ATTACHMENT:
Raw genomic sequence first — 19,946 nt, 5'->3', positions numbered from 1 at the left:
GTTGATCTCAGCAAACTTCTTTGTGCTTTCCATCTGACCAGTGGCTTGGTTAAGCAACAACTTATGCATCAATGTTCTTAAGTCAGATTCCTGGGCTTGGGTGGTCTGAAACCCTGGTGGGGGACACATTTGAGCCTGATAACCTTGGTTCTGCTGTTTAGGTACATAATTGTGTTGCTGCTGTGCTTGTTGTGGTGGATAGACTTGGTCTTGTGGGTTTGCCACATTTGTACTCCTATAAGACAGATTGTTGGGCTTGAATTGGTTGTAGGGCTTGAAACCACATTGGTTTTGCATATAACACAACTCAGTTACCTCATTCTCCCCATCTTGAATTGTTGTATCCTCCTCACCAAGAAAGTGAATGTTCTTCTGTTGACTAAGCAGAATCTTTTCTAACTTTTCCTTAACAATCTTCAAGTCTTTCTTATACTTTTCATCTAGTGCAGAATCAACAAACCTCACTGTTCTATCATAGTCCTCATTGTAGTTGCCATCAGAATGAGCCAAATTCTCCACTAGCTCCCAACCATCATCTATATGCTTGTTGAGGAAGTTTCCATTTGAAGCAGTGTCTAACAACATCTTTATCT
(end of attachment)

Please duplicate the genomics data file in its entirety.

Raw genomic sequence first — 19,946 nt, 5'->3', positions numbered from 1 at the left:
GTTGATCTCAGCAAACTTCTTTGTGCTTTCCATCTGACCAGTGGCTTGGTTAAGCAACAACTTATGCATCAATGTTCTTAAGTCAGATTCCTGGGCTTGGGTGGTCTGAAACCCTGGTGGGGGACACATTTGAGCCTGATAACCTTGGTTCTGCTGTTTAGGTACATAATTGTGTTGCTGCTGTGCTTGTTGTGGTGGATAGACTTGGTCTTGTGGGTTTGCCACATTTGTACTCCTATAAGACAGATTGTTGGGCTTGAATTGGTTGTAGGGCTTGAAACCACATTGGTTTTGCATATAACACAACTCAGTTACCTCATTCTCCCCATCTTGAATTGTTGTATCCTCCTCACCAAGAAAGTGAATGTTCTTCTGTTGACTAAGCAGAATCTTTTCTAACTTTTCCTTAACAATCTTCAAGTCTTTCTTATACTTTTCATCTAGTGCAGAATCAACAAACCTCACTGTTCTATCATAGTCCTCATTGTAGTTGCCATCAGAATGAGCCAAATTCTCCACTAGCTCCCAACCATCATCTATATGCTTGTTGAGGAAGTTTCCATTTGAAGCAGTGTCTAACAACATCTTTATCT